Once meeting other nations you are able to trade with them for exotic goods or help researching technologies. Friendly nations will also come to your aid if you are under attack. If you choose to go to war, you can attempt to take their cities by attacking them with military units such as knights, archers, infantry, navy vessels and even aircraft. War makes your citizens unhappy, and that can cause riots in the streets and halt production. Much of Civ V is a cause-effect system, with actions often having a cost associated with them. If you face a difficult decision, you also have access to advisers: scientists, generals, foreign relations officials and merchants can offer helpful advice on how to proceed if you need it.
Playing The Game
The world of Civ V is divided into hundreds of hexagonal tiles. Each tile has a terrain type: grasslands, hills, forests, mountains, water and deserts are the most common types. Most tiles can have cities settled on them (the exceptions being water and mountains), and some building can only be built when near certain other tiles (you can only build harbors when there's a cost). You select your cities and units by clicking on them, which will bring up a list of available commands.
Units can move, some can create a defensive line or attack other units, others settle cities. Cities will show what they are producing, how much longer it will take, and the amount of resources they are gathering each turn. You can also have cities spend gold to finish what they're producing faster. Buildings will provide different bonuses to cities. Granaries improve food production, libraries and schools more science, markets produce more gold, etc. This allows you to make cities specialize in certain things, or make them more balanced and able to handle multiple projects at once, it all depends on what you're going for.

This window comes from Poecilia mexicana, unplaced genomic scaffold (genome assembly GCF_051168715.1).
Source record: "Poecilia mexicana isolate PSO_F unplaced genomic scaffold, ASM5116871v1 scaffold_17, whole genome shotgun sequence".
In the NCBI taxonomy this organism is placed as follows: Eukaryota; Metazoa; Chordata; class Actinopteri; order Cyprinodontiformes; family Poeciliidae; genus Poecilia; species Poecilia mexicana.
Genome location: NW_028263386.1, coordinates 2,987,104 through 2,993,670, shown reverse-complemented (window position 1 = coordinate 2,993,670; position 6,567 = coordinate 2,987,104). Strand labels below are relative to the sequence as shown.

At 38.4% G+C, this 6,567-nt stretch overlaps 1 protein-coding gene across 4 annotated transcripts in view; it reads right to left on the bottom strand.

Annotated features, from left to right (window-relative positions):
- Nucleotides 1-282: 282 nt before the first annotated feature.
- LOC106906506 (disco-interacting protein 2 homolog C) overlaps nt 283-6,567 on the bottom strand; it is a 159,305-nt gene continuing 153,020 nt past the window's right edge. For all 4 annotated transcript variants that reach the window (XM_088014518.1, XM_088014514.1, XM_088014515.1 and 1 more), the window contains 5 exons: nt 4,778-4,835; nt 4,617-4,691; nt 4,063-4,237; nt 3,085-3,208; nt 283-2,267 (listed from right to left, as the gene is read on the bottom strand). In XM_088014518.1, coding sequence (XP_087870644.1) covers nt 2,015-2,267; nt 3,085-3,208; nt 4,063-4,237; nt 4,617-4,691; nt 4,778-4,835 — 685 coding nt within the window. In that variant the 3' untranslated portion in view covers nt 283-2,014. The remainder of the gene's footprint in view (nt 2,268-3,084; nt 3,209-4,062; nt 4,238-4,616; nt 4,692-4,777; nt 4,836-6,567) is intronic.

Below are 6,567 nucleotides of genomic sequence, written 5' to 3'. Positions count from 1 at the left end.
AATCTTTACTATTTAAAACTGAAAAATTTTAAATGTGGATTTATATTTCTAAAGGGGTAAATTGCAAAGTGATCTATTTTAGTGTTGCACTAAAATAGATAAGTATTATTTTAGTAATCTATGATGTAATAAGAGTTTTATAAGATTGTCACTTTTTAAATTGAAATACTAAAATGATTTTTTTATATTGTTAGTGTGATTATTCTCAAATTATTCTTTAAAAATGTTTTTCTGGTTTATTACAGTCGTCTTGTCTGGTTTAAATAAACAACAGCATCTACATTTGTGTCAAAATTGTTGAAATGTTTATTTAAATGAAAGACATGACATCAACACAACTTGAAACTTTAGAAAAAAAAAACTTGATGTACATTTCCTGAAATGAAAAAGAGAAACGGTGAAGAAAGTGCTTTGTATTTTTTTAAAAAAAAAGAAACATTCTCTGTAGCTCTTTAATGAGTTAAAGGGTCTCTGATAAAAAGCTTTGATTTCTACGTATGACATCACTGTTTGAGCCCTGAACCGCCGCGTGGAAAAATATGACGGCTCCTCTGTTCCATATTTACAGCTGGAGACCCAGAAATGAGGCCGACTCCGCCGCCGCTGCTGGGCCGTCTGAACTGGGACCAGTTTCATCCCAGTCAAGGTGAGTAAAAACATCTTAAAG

The Civilization series has a lot of educational potential behind it, and covers a lot during games. At its core, it teaches critical thinking skills and decision making. There are also several subtle opportunities to learn. One thing is what I would call logical progression or process handling. This is most apparent in researching technologies, you can't have horseback riding if you don't know how to take care of animals, so you need to research animal husbandry. You can't build walls if you don't know how to gather the resources to build them, so you research mining, and so on. Another important potential for learning is the resource management, which helps facilitate planning skills.
The Civilization games also offer information about the nations represented in game through the “Civilopedia”, Civ V's in game encyclopedia. Within you can learn more about nations and their leaders, the technologies that players research and even about the wonders of the world. Since the game doesn't force any of this information onto its players and is entirely optional to look through,it allows those interested in learning further to take a look, while those not interested in a particular subject can avoid it.